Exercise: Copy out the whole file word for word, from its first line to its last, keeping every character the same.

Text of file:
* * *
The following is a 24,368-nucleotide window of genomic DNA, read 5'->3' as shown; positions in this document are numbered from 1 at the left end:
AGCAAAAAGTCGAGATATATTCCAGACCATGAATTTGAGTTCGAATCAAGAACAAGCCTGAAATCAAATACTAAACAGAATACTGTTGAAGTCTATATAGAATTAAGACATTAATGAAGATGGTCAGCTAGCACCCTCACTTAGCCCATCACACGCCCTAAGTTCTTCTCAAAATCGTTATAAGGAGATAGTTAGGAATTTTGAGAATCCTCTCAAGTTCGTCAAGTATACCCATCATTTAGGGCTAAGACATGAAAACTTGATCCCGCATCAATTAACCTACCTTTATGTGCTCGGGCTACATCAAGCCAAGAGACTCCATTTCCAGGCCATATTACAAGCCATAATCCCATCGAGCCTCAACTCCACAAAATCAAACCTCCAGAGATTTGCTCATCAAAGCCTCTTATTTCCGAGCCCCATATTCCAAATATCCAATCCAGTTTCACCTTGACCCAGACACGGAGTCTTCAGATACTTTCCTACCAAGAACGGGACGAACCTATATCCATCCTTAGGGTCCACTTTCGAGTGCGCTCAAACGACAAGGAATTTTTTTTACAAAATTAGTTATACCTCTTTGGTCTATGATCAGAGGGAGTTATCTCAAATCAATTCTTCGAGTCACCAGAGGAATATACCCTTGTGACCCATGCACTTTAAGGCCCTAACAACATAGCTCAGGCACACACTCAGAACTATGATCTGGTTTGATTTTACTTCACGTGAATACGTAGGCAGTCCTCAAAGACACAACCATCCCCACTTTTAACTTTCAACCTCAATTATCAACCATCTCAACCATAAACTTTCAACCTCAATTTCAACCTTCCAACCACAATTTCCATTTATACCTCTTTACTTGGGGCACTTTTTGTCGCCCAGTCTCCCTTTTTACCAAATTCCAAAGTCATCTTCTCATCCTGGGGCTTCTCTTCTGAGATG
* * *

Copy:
The following is a 24,368-nucleotide window of genomic DNA, read 5'->3' as shown; positions in this document are numbered from 1 at the left end:
AGCAAAAAGTCGAGATATATTCCAGACCATGAATTTGAGTTCGAATCAAGAACAAGCCTGAAATCAAATACTAAACAGAATACTGTTGAAGTCTATATAGAATTAAGACATTAATGAAGATGGTCAGCTAGCACCCTCACTTAGCCCATCACACGCCCTAAGTTCTTCTCAAAATCGTTATAAGGAGATAGTTAGGAATTTTGAGAATCCTCTCAAGTTCGTCAAGTATACCCATCATTTAGGGCTAAGACATGAAAACTTGATCCCGCATCAATTAACCTACCTTTATGTGCTCGGGCTACATCAAGCCAAGAGACTCCATTTCCAGGCCATATTACAAGCCATAATCCCATCGAGCCTCAACTCCACAAAATCAAACCTCCAGAGATTTGCTCATCAAAGCCTCTTATTTCCGAGCCCCATATTCCAAATATCCAATCCAGTTTCACCTTGACCCAGACACGGAGTCTTCAGATACTTTCCTACCAAGAACGGGACGAACCTATATCCATCCTTAGGGTCCACTTTCGAGTGCGCTCAAACGACAAGGAATTTTTTTTACAAAATTAGTTATACCTCTTTGGTCTATGATCAGAGGGAGTTATCTCAAATCAATTCTTCGAGTCACCAGAGGAATATACCCTTGTGACCCATGCACTTTAAGGCCCTAACAACATAGCTCAGGCACACACTCAGAACTATGATCTGGTTTGATTTTACTTCACGTGAATACGTAGGCAGTCCTCAAAGACACAACCATCCCCACTTTTAACTTTCAACCTCAATTATCAACCATCTCAACCATAAACTTTCAACCTCAATTTCAACCTTCCAACCACAATTTCCATTTATACCTCTTTACTTGGGGCACTTTTTGTCGCCCAGTCTCCCTTTTTACCAAATTCCAAAGTCATCTTCTCATCCTGGGGCTTCTCTTCTGAGATG